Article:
As we form our policies and personal convictions on aging and retirement, let’s be aware of the historical development of the concept of retiring to a life of ease in our old age. More importantly, let’s look to the Bible for direction and help in addressing our aging staff and surrounding demographics.


[2] N.Y. Times, The History of Retirement, From Early Man to A.A.R.P.  March 21, 1999

[3] http://www.thinkadvisor.com/2006/04/01/the-history-of-retirement#.VwGUm5ispiI.email

[4] N.Y. Times, The History of Retirement, From Early Man to A.A.R.P.  March 21, 1999

Aging and Retirement – 1

Rise in the presence of the aged, show respect for the elderly and revere your God. I am the Lord.      Leviticus 19:32 NIV (1984)

America is becoming a nation of old people (the aged) and many Kingdom ministries are similar.  By the year 2030 there will be more Americans over the age of 65 than under the age of 15.  Currently in the U.S. approximately 10,000 Baby Boomers retire each day! 

These demographics and their implications for our work demand that we be proactive in our strategy for how best to utilize and serve this staff demographic.

The world tends to operate from a functional worth system.  That is, the value or worth of an individual is determined by the function that they perform.  The more valuable the function performed, as deemed by society, the more valuable the person is according to society.  Thus, we pay more for leaders than followers, more for doctors than custodians, and more for experienced workers than less experienced ones.  It is this functional worth system that rationally can abort unborn children or euthanize the aged for their function is not deemed valuable by society. 

This functional worth system is in direct contrast to the positional worth system of the Kingdom.  Every individual, whether the unborn, the infirmed, or the aged, is deemed infinitely valuable.  They are all individuals who are created in God’s image and for whom Christ died.  Their value is not determined by function, but rather by position in God’s Kingdom as His unique creation. David Solie, a geriatric expert and author of “How to Say It to Seniors” says, “Aging in this culture is seen as a disease and a failure.” 

In the Leviticus passage above, we note that God reminds us to show respect and honor the aged and elderly. Don’t just put them aside, but rather view them as valuable assets to be strategically deployed for the advancement of the Gospel and the Kingdom.

Age and Contribution

“Take a census of the sons of Gershon also, by their fathers’ houses and by their clans. From thirty years old up to fifty years old, you shall list them, all who can come to do duty, to do service in the tent of meeting. …  All the service of the sons of the Gershonites shall be at the command of Aaron and his sons, in all that they are to carry and in all that they have to do. And you shall assign to their charge all that they are to carry.”   Numbers 4:23-24; 27  ESV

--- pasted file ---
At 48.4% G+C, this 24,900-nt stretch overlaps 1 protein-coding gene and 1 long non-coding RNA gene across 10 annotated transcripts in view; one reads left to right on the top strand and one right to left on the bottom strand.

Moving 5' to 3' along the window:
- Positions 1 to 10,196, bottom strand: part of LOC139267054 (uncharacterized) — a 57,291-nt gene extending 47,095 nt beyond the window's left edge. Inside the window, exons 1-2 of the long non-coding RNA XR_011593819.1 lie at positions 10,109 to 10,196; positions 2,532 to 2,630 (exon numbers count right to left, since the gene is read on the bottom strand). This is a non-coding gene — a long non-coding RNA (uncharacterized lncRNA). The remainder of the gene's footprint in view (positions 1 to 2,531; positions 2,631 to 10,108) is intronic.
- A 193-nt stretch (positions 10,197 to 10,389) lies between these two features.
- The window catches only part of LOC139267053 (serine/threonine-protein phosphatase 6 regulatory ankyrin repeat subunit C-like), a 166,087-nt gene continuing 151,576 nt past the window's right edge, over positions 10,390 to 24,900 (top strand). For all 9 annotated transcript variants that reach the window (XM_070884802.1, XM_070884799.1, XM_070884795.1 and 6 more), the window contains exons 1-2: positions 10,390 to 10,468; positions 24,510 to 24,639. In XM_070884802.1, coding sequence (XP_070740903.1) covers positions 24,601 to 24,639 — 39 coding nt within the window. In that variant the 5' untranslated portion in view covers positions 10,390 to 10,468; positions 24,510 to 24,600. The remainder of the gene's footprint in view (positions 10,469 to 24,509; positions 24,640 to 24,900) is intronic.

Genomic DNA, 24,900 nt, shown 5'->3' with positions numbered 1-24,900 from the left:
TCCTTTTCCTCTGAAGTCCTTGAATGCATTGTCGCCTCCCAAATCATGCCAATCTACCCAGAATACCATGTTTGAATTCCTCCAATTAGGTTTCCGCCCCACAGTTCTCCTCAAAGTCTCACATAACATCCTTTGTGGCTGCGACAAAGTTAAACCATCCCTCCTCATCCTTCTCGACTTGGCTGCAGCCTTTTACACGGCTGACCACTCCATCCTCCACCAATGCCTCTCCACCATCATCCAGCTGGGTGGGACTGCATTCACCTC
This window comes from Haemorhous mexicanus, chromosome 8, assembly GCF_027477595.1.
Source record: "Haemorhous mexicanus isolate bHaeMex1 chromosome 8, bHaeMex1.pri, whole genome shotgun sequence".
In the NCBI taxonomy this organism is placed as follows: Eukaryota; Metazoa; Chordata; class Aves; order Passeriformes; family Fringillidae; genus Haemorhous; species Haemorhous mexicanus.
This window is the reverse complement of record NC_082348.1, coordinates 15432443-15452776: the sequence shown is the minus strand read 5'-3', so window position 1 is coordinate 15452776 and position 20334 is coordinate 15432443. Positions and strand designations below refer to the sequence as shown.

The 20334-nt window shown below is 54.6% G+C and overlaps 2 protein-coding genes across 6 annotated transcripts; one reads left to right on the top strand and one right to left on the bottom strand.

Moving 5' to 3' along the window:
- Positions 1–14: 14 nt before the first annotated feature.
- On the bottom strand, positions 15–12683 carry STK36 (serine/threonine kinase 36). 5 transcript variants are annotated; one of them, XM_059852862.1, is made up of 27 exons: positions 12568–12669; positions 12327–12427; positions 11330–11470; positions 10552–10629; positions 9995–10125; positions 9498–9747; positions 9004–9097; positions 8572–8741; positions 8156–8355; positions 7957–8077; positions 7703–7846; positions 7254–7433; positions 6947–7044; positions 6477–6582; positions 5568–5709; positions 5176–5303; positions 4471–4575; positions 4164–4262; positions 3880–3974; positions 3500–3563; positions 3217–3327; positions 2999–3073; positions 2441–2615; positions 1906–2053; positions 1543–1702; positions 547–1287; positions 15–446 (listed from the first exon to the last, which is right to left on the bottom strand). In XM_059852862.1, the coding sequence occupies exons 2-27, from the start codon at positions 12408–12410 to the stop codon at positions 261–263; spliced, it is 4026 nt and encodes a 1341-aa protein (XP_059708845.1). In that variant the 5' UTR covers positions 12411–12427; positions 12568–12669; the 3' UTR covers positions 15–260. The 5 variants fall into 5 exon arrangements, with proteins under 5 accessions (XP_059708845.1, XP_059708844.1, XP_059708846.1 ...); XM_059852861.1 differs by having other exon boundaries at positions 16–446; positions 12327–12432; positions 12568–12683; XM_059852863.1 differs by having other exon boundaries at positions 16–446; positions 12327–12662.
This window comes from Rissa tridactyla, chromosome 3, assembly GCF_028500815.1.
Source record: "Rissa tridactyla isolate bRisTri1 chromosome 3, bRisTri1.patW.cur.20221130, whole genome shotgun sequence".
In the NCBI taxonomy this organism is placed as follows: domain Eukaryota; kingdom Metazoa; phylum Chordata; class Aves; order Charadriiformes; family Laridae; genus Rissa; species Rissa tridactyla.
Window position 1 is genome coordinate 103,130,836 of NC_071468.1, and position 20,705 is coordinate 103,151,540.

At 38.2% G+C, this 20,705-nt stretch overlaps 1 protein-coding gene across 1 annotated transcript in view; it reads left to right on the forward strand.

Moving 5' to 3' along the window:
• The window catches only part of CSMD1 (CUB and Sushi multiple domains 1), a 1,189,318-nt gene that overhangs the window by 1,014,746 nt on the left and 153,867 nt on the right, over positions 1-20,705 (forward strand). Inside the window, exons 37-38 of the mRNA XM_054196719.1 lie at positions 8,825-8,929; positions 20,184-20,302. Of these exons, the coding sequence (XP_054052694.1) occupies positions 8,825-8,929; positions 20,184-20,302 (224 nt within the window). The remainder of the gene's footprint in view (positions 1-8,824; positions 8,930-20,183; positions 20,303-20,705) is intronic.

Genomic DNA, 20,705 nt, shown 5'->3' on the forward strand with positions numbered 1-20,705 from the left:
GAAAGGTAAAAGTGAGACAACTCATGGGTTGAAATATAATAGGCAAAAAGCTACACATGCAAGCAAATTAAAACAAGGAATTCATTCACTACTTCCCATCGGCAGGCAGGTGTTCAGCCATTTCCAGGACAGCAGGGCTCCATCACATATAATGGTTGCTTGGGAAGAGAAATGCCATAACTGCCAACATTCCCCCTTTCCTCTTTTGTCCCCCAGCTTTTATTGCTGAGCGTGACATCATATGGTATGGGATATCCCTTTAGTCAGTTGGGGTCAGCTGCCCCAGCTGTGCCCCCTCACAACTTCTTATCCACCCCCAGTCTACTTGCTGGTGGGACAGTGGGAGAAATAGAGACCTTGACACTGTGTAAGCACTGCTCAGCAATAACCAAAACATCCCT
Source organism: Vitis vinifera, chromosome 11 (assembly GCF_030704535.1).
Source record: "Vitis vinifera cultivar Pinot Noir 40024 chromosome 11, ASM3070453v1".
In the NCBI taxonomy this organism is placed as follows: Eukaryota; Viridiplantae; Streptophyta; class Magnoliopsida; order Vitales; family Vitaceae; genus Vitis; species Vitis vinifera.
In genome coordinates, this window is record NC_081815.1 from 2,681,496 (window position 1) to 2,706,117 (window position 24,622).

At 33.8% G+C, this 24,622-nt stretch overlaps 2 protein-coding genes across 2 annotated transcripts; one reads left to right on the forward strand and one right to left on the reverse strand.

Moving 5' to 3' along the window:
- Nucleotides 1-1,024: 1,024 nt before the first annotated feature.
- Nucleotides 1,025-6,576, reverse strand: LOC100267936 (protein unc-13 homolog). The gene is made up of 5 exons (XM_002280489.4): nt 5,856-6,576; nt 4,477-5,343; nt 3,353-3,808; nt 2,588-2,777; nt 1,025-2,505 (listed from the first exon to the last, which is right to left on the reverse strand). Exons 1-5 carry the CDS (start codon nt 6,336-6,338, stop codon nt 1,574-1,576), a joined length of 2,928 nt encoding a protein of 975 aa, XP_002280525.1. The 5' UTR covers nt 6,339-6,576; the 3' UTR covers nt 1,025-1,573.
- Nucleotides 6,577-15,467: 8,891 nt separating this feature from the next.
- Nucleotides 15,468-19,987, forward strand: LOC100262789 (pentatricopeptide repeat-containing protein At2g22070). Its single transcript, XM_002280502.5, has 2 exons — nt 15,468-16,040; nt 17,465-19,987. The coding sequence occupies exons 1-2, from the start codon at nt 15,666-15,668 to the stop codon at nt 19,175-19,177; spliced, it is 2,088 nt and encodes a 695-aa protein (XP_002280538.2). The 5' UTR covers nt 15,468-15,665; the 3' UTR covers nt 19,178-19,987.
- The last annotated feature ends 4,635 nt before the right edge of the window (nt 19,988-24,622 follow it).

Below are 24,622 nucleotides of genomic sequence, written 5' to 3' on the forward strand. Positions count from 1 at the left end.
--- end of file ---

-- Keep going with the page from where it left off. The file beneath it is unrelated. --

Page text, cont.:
And the LORD spoke to Moses, saying, “This applies to the Levites: from twenty-five years old and upward they shall come to do duty in the service of the tent of meeting. And from the age of fifty years they shall withdraw from the duty of the service and serve no more. They minister to their brothers in the tent of meeting by keeping guard, but they shall do no service. Thus shall you do to the Levites in assigning their duties.”   Number 8:23-26  ESV

The Lord set age boundaries when serving.  During the forty years in the desert after the Exodus, those who carried the parts of the Tabernacle we to be from 30 to 50 years of age.  Physical strength was necessary and maturity to handle these pieces carefully were requirements and thus, thirty years old was the minimum age allowed.  The rest of the Levites who were to serve in the Tabernacle, could begin as early as 25 years of age.

Whether serving in the Tabernacle or carrying it through the desert, both tasks were age limited to 50 years old.  Upon reaching that age, Levites were to “withdraw from the duty of the service and serve no more.”  The older Levites moved from direct ministry in the Tabernacle to an indirect role of serving others by ‘keeping guard.’

It would seem that a pattern of ministry is that direct ministry is primarily a young person’s responsibility.  But with increasing age and experience, older servants move into more indirect roles, thus making room for younger leaders to emerge.  Note that the older Levites did not ‘retire,’ they just assumed less intense ministry roles.

These guidelines for Levitical service in the Tabernacle should cause us to pause and think carefully about our own ministry contributions and those whom we lead.  Are you thinking about your succession plan?  Are you looking to transition into a more indirect role of service?

It is good for a man that he bear the yoke in his youth.    Lamentations 3:27  ESV